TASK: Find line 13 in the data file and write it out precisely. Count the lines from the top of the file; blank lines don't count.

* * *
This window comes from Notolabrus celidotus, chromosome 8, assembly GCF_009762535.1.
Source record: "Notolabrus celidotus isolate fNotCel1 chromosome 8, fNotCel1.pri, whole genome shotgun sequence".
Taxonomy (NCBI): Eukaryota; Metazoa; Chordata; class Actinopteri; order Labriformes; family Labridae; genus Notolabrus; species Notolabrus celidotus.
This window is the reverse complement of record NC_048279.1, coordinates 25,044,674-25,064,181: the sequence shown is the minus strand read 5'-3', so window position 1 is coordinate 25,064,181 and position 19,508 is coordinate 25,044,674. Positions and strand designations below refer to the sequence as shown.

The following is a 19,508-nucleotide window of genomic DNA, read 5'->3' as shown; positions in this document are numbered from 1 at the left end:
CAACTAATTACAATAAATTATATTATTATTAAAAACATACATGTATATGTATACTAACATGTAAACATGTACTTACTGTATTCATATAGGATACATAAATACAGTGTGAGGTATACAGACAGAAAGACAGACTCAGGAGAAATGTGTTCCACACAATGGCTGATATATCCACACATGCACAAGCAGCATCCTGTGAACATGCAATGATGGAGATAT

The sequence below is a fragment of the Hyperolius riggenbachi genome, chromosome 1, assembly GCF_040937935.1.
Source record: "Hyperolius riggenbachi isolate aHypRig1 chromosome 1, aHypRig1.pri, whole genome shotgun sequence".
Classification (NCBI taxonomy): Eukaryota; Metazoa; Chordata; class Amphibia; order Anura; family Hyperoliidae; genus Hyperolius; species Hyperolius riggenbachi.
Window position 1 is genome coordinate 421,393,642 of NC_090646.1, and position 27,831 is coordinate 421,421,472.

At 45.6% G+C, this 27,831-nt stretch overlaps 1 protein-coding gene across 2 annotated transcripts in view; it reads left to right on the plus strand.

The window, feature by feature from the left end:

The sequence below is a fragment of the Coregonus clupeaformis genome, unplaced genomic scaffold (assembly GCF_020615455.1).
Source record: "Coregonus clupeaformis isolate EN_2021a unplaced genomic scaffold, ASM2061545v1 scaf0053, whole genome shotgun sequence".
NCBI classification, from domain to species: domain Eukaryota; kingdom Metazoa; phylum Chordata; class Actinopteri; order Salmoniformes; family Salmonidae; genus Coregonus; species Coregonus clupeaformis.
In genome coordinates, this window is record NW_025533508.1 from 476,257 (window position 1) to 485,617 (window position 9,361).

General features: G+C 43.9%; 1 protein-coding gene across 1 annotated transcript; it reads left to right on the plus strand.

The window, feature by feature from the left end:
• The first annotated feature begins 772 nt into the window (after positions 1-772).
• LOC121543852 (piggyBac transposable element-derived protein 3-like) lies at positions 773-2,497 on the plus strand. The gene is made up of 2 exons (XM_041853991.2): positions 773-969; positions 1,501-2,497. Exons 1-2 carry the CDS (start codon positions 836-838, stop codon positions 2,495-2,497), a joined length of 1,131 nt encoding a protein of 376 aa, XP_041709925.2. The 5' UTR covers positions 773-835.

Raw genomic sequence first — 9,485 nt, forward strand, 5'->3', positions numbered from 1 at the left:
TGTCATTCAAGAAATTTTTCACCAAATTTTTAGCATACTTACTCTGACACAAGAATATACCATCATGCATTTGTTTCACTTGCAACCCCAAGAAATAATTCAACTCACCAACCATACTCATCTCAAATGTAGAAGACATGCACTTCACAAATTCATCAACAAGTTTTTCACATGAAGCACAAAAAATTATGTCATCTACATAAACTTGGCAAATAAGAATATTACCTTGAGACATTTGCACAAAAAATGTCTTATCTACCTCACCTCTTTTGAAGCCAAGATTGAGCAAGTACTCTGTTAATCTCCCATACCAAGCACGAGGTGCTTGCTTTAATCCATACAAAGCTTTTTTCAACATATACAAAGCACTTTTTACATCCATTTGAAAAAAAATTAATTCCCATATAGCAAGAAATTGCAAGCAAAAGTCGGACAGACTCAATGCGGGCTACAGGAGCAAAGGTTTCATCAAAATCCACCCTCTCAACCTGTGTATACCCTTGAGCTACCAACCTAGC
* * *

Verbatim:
The sequence below is a fragment of the Coregonus clupeaformis genome, unplaced genomic scaffold (assembly GCF_020615455.1).